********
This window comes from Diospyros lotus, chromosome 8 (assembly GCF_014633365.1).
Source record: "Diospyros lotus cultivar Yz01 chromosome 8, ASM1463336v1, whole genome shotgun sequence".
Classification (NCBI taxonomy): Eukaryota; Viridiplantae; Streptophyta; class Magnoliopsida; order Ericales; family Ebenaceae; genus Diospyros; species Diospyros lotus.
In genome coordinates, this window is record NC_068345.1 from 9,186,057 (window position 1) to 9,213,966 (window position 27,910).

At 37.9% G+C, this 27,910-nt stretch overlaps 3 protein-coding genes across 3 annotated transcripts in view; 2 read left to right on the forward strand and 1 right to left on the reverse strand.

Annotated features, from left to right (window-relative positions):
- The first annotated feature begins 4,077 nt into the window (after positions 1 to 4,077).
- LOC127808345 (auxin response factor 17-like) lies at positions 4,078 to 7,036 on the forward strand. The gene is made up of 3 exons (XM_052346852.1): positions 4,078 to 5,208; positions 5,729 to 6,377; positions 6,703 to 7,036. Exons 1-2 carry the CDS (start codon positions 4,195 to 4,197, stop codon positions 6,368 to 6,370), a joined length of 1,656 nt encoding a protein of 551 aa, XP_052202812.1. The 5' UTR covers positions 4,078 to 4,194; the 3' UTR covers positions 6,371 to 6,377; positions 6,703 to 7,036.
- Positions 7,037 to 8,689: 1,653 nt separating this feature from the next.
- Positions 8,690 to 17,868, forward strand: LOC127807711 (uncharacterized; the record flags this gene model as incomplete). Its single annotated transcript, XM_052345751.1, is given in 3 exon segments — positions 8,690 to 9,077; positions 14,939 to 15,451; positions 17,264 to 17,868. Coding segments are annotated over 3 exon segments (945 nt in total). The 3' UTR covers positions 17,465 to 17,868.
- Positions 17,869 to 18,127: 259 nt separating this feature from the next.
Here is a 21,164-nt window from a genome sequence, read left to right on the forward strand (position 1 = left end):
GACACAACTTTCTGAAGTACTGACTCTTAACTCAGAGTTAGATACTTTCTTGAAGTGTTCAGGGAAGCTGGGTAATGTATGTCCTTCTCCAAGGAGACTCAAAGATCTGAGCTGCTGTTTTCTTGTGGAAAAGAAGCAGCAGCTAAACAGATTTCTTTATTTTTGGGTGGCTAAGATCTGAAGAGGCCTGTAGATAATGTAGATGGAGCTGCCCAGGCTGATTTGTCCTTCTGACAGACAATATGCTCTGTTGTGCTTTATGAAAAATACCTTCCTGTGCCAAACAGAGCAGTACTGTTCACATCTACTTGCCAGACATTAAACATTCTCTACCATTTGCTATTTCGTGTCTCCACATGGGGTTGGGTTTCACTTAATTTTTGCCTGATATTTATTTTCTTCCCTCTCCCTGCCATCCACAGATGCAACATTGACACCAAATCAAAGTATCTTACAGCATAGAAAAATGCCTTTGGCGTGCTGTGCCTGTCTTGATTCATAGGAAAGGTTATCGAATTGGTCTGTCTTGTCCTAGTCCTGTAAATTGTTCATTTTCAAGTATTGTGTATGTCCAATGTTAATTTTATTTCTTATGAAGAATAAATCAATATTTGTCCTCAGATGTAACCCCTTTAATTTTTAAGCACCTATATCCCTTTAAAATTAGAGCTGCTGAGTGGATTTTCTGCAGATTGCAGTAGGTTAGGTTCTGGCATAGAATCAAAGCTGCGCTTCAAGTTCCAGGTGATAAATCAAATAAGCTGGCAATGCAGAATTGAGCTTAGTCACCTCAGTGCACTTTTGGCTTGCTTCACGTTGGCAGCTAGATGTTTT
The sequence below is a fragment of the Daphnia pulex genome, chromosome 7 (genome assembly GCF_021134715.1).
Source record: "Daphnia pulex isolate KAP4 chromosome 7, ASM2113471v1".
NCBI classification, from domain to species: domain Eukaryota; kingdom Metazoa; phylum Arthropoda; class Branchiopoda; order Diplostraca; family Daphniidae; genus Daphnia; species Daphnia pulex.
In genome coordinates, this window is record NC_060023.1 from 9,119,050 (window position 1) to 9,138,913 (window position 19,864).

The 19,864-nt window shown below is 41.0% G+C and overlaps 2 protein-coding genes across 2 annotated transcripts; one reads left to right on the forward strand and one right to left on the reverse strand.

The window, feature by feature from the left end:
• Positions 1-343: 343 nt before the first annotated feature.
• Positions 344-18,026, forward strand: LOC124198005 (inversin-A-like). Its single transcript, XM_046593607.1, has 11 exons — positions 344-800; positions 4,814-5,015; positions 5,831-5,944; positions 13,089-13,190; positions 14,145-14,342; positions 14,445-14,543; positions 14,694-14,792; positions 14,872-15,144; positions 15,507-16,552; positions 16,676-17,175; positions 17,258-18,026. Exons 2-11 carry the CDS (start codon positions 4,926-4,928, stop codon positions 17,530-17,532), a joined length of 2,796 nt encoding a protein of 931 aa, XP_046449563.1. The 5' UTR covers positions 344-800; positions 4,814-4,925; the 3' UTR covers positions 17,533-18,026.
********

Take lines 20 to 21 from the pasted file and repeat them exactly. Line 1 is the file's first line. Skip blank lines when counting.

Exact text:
• Positions 1-343: 343 nt before the first annotated feature.
• Positions 344-18,026, forward strand: LOC124198005 (inversin-A-like). Its single transcript, XM_046593607.1, has 11 exons — positions 344-800; positions 4,814-5,015; positions 5,831-5,944; positions 13,089-13,190; positions 14,145-14,342; positions 14,445-14,543; positions 14,694-14,792; positions 14,872-15,144; positions 15,507-16,552; positions 16,676-17,175; positions 17,258-18,026. Exons 2-11 carry the CDS (start codon positions 4,926-4,928, stop codon positions 17,530-17,532), a joined length of 2,796 nt encoding a protein of 931 aa, XP_046449563.1. The 5' UTR covers positions 344-800; positions 4,814-4,925; the 3' UTR covers positions 17,533-18,026.